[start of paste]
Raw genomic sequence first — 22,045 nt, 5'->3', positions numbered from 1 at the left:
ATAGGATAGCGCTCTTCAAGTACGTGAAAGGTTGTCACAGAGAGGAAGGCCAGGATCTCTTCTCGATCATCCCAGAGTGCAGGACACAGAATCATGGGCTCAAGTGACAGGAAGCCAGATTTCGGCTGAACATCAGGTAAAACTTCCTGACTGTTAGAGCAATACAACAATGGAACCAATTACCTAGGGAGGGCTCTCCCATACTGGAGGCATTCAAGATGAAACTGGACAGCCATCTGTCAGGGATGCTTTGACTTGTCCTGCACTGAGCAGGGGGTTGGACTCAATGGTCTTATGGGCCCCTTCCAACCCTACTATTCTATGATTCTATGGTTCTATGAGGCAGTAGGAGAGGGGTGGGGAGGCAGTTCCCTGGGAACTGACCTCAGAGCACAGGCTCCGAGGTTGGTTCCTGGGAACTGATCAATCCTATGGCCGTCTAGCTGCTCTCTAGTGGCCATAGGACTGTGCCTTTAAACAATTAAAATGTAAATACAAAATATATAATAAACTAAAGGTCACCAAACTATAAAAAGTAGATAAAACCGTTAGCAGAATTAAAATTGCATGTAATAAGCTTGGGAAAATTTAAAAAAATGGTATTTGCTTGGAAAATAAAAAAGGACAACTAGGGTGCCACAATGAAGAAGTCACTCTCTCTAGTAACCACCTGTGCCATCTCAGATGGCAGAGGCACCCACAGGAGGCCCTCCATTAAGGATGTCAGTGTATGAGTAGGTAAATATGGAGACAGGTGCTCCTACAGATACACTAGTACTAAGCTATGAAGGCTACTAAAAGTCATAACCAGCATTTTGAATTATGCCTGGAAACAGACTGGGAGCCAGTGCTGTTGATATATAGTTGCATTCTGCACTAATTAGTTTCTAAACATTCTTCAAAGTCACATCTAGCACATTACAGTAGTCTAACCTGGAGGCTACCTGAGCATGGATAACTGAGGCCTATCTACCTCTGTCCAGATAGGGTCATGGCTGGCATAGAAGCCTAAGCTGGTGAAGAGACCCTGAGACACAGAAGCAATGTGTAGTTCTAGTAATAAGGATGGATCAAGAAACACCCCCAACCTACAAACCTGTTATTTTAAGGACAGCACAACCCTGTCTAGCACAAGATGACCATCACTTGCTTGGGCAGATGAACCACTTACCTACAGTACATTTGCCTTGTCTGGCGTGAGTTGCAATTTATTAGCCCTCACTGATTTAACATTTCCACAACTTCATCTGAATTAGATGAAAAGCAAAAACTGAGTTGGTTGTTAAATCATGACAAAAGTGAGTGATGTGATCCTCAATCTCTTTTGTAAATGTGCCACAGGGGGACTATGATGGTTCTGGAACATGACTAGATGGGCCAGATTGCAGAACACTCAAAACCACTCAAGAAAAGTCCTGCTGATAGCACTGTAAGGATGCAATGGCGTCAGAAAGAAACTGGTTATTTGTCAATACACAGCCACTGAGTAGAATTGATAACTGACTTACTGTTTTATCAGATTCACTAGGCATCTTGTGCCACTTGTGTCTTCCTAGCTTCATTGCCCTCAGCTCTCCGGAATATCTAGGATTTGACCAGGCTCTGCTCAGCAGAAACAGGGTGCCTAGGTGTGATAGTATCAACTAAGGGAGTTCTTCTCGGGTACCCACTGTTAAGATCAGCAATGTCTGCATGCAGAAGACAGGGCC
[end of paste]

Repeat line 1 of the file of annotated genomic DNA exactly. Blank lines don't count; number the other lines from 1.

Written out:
Raw genomic sequence first — 22,045 nt, 5'->3', positions numbered from 1 at the left: